El Poeta Calculista


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El Poeta Calculista
Manuel GarcĂ­a

Orquesta Ciudad de Granada
Conductor: Andrea Marcon

MANUEL GARCÍA (1775-1832)

CD 1





1-Música: Como soy doncellita… 4’40”


Hablado: Este para mí sería…


2-Música: ‘Abur’ Don Pepito… 2’42”


Hablado: Dígame Ud…


3-Música: Si a corresponderme… 4’40”


Hablado: Esta es mucha desvergüenza…


4-Música: ¡ Suelta! ¡ Suelta!... 2’01”


Hablado: ¡ Cielos! ¡ Qué decís!...


5-Coplas: ¿ Por qué causa las mujeres…? 4’29”


6-Final: Amor, ¿ quién no suspira …? 2’17”






7-Música: Soy la Maja… 6’24”


8-Música: ¡ Téngase Ud, camarada ¡… 4’12”


Hablado: ¿ No la camelas, Perico? …


9-Coplas: Ahora quiero que me digas… 2’28”


Hablado: Pues confiesa…


10-Seguidillas 1’54”


11-Final: Con gozo y alegría… 3’14”



Ruth Rosique, soprano


Mark Tucker, tenor




Director: Andrea Marcon


Hablados: Pepe Cantero


Guitarra Barroca: Rafael Bonavita



CD 2




1-Obertura 7’17”


2-Hablado: En fin ya tomé partido… 46”


3-Cancion: Por la mañana… 3’17”


4-Versos: En efecto, el pobrecillo… 55”


5-Música 1’20”


6-Versos: Formaré primeramente… 1’23”


7-Boleras: El hombre que… 2’02”


8-Versos: Grandemente … 20”


9-Música 1’06”


10-Hablado: Tomaré un cuarto… 1’20”


11-Caballo: Yo que soy contrabandista… 2’13”


12-Versos: Excelente personaje… 14”


13-Música 58”


14-Hablado: Con una comedia… 35”


15-Aria Grande: Formaré mi plan… 10’16”


16-Versos: Así juzgo… 24”


17-Música 1’58”


18-Versos: Después a cosa… 1’25”


19-Aria: Ah, qué monstruo… 1’21”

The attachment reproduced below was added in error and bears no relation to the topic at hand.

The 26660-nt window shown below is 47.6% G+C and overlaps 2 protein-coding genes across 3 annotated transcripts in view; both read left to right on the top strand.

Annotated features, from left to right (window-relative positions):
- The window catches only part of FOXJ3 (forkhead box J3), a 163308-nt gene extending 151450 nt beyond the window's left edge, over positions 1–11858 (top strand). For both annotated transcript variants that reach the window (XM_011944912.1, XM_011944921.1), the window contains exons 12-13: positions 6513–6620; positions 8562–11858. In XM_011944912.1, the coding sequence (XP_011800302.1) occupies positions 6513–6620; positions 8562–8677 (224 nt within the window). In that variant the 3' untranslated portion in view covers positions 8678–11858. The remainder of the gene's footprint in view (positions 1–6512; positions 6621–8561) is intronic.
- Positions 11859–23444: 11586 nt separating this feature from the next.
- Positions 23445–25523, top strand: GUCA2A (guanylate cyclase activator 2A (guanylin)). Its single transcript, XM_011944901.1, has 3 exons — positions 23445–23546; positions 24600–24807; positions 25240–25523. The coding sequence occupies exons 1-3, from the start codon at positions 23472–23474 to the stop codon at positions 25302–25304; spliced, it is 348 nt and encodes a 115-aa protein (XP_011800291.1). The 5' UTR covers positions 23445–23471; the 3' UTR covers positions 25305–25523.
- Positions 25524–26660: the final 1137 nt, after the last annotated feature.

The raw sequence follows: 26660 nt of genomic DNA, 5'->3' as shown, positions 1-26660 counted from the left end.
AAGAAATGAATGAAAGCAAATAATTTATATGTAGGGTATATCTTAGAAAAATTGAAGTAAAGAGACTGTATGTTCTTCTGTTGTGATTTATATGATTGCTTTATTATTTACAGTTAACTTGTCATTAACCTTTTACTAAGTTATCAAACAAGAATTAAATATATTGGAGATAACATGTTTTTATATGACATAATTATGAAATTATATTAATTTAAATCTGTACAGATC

20-Versos: Eso sí que salió… 1’05”


21-Música 1’14”


22-Hablado: Una hermosa sinfonía… 32”


23-Duo: Anegado en tanta dicha… 5’48”


24-Versos: Hermoso duo ¡… 53”


25-Música 1’06”


26-Hablado: Juntamente… 11”


27-Polaca: En tan dichoso instante… 5’28”


28-Versos: Muy bien que… 1’14”


29-Música 1’05”


30-Versos: Ciertamente voy errado… 1’54”


31-Final 1’06”



Mark Tucker, tenor




Director: Andrea Marcon


Hablados: Pepe Cantero









Manuel del Pópolo Garcia was the most international figure in the Spanish musical scene of the nineteenth century. As a singer, teacher and composer, he was a central figure in the history of early Romantic European theatre music, and yet he always remained proud of his Andalusian Spanish origins.


One could summarize the man as composer, distinguished tenor, singing teacher and theoretician, and impresario. He was the eldest of a family of singers, which included the famous María Malibrán, Paulina Viardot and Manuel Patricio García, and he was Rossini’s favorite singer. As an entrepreneurial musician, he divulged Mozart’s oeuvre amongst the European romantics, he presented works by Rossini and Mozart in North America, he awakened France’s interest in Spanish genres which lead to the composition of Bizet’s Carmen, and he initiated the Spanish national style (a few of his works later became models for Spanish theatre music). Such examples of his talent display Garcia’s eclectic personality.


García was born in Seville on January 21, 1775. He studied in Andalusia and began his career as a singer in Cádiz. In 1798 he moved to Madrid, where he made his debut as a singer and composer with his first tonadilla (musical comedy) “El majo y la maja”. In 1799 he performed his first important opera role in Nina, by Giovanni Paisiello.